Angry? Lonely? Sad? Hungry? Who knows anymore. Emma Clifton enlists the help of an expert to crack the code of the emotional (not-so) merry-go-round we’re all on right now
Raise your hand if you have felt overwhelmed, enraged, lonely, sad or scared in the past five months? Yep, figured as much. The extraordinary events of 2020 have placed us all in a brand-new situation where nothing is the same and yet somehow everything is monotonous. For perhaps the first time in our adult lives, we can’t plan more than a week into the future. It’s safe to say our brains are struggling to catch up, leaving us all feeling a bit all over the place (this is a polite way of saying ‘batshit crazy.’)
Executive and leadership coach Suzanne Masefield, who has worked with Air New Zealand, NZ Rugby and SkyCity, is well aware of the pressures that stress can put on working professionals; it’s one of the reasons she created her meditation app Press Pause, which launches today. Here, she tells Capsule why we’re all feeling so out of sorts, how we can help ourselves adapt faster, and why connecting to our emotions is the key to working through them.
”To me, a pause is when you choose it, and nobody chose this. The stress levels of the unknown has opened us up to what was always there, but we always thought we could control the unknown with our jobs, or whatever, but really, we’ve never had any control. This is life – this is how life is. But it’s in your face at the moment.
“Fear means that growth is happening, always. But it’s what we do with it. It’s all about creating safety to help us manage that fear. For some people staying in bed when they’re scared might help create that safety. For others, it might be family time or going for a walk. It could be stroking your pet. You really have to simplify it right down.”
“Not being able to touch each other is such a fundamental thing for people, so you have to find another way to feel that connection.”
“Does that mean you find different textures or things like that? That’s why so many people are adopting cats and dogs. People want something to touch. Do you use your other senses more? That’s why there’s such a focus on cooking and eating now; why people are suddenly making so much bread. It’s the tactile thing, but it’s also the smell. It’s comforting, it takes you back to childhood. And because that touch has been restricted, the other senses have ramped up.”
The first phase is crisis mode: Flight, fight or fright. This is where burnout is most likely to happen.
The second phase is survival mode: You’ve still got a foot in crisis, but you’re starting to move forward a bit. You’re starting to find a new normal, create some sort of routine.
Next comes the recover phase: Things start to calm down a bit. Because the stress levels have gone down a bit, this is the phase where you can start to get sick. Headaches, run down etc, where your body is trying to release.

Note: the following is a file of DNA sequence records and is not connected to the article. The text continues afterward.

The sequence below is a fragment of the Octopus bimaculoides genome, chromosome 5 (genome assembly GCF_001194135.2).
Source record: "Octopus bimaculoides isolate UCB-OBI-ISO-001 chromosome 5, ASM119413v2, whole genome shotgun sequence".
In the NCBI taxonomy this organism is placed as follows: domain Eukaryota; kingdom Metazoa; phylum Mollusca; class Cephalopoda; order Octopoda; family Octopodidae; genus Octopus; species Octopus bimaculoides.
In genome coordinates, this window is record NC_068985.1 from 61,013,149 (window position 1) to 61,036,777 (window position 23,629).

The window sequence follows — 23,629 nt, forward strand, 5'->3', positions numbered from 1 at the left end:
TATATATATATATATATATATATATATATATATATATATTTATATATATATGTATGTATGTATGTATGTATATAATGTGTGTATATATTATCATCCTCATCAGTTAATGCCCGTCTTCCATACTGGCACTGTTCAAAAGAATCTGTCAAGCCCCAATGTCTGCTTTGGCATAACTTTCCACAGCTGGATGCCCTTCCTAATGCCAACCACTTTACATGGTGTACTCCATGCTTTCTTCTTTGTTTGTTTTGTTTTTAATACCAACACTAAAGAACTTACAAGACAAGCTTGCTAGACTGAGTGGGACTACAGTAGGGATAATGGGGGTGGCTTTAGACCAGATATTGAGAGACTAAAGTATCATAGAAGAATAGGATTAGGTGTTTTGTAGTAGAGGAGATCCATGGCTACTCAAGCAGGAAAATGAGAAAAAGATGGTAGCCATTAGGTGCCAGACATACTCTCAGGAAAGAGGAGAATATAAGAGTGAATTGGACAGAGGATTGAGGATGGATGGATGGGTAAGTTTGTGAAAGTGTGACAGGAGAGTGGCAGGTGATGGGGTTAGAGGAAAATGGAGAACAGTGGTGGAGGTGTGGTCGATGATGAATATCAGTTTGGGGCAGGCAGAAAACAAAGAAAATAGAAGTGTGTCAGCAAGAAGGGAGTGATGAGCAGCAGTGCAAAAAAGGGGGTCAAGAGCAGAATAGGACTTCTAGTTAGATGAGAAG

Finally, there’s the growth phase: If you’ve allowed your body to recover properly, you can then start to think about what’s next.
“So many people have died overseas, people have died here. Many people have lost their jobs in New Zealand and, for a lot of people, that’s their sense of identity. People think that grief is about dying and that’s one aspect. But grief is about loss. Loss of freedom; loss of what we knew before. And you have to own that so that you can then start to work through it. Awareness of your emotions, ownership of them, and then processing it. People don’t want to do that, they just panic and immediately want to fill that gap – and that doesn’t work long term.”
The alignment of all those parts of us: emotional, mental, physical, spiritual. This time can be about people getting connected with themselves, because they’re having to disconnect from others, and that’s bloody uncomfortable. That’s why we’re all addicted to Cheezels and wine! But in all experiences like this, you’ve got the challenge and you’ve got the opportunity. It’s the same with any moment when there’s a wake-up call: you get made redundant, you get sick, your marriage breaks up… whatever it is that makes you stop. That’s when you evaluate. People will evaluate on the surface: their career, their relationships, but very few people turn it round and go ‘How am I doing in my life? How is my self-esteem? How am I talking to myself?’”
“Create little moments throughout the day – I call them ‘possibility pauses’ – where you check in with yourself.”
“Before you start the day, yes, before you check your emails, lie in bed, put your hand on your stomach and feel either your feet on the floor, or the sheets covering you in the bed. It’s very tactile, it’s very sensory. Take that breath and think: ‘what do I want my day to be? I want to feel confident, or I want to feel calm.’ Just breathe that thought in and breathe out anything else you’re feeling: just three breaths. Start to think about how you feel. The majority of our decisions are made emotionally, but we don’t take the time to recognise how we’re actually feeling at any stage throughout the day.”
Press Pause by Suzanne is a website that offers ‘a slice of sanity amidst the chaos.’ With unique Pause sessions: a combination of meditations, progressive relaxations, hypnotherapy and breath-work sessions, the website offers both free and subscription programmes, set to beautiful nature videos to help you focus, relax, reconnect or just zen out, depending on what you need in that moment.